Using numerical simulations, the ABC dysentery diarrhea model (2) uses the developed algorithm shown above. Different values of the key parameters are chosen to investigate their effects on the dynamics of the disease. These parameter values are taken from Tab. 1. With simulations, we can identify important parameters that significantly affect the model’s dynamics. In order to investigate the transmission rate of dysentery due to human to human interaction (βh) and environment to human interaction (βe), we vary both parameters, as shown in Fig. 3.


Figure 3: Behavior of diarrhea infected people with increasing values of (a) effective transmission rate of dysentery due to human to human interaction (βh) and (b) effective transmission rate of dysentery due to the environment to human interaction (βe), while taking the remaining parameters from Tab. 1

This shows that diarrhea disease is principally due to the environment to human interaction. It means that humans must take care of their hygiene and surroundings in order to avoid the spread of dysentery. In order to investigate the effect of the concentration of Shigella pathogen (C) and the net death rate of Shigella pathogen (σ), we have varied both parameters, as shown in Fig. 4. This demonstrates that decreasing the values of the net death of Shigella pathogen leads to a reduction in the infection, while its concentration (C) follows the same pattern as the normal curve.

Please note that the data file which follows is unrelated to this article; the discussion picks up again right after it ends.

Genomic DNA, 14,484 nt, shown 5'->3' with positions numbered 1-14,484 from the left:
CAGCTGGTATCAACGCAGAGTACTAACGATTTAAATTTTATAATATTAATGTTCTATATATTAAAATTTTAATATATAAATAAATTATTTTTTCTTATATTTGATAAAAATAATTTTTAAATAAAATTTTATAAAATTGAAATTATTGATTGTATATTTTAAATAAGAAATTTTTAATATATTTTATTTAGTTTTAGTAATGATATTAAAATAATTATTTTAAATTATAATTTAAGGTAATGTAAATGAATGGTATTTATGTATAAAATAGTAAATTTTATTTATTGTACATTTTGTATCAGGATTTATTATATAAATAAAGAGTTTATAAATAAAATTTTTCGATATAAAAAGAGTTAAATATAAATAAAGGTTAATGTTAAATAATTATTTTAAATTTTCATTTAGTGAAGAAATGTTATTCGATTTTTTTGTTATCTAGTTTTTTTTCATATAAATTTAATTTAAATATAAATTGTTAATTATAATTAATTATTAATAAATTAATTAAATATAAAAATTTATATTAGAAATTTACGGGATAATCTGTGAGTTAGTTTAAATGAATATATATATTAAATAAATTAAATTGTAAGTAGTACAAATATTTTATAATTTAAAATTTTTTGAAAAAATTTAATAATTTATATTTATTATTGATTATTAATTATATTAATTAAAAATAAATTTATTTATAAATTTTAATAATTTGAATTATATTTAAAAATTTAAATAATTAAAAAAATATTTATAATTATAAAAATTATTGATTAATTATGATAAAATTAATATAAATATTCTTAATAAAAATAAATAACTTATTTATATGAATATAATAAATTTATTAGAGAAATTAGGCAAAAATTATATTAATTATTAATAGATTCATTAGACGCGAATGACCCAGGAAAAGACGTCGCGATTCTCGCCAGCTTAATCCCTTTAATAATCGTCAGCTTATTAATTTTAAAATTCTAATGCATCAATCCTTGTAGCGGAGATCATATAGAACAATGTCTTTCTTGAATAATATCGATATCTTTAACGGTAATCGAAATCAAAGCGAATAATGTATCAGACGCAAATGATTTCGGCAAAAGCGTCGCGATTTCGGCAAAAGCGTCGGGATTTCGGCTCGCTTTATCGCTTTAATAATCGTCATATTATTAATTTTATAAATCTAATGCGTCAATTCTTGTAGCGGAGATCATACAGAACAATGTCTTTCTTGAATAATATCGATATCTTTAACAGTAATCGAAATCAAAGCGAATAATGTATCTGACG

Figure 4: Behavior of diarrhea infected people with increasing values of (a) concentration of Shigella pathogen (C), and (b) net death rate of Shigella pathogen (σ), while taking the remaining parameters from Tab. 1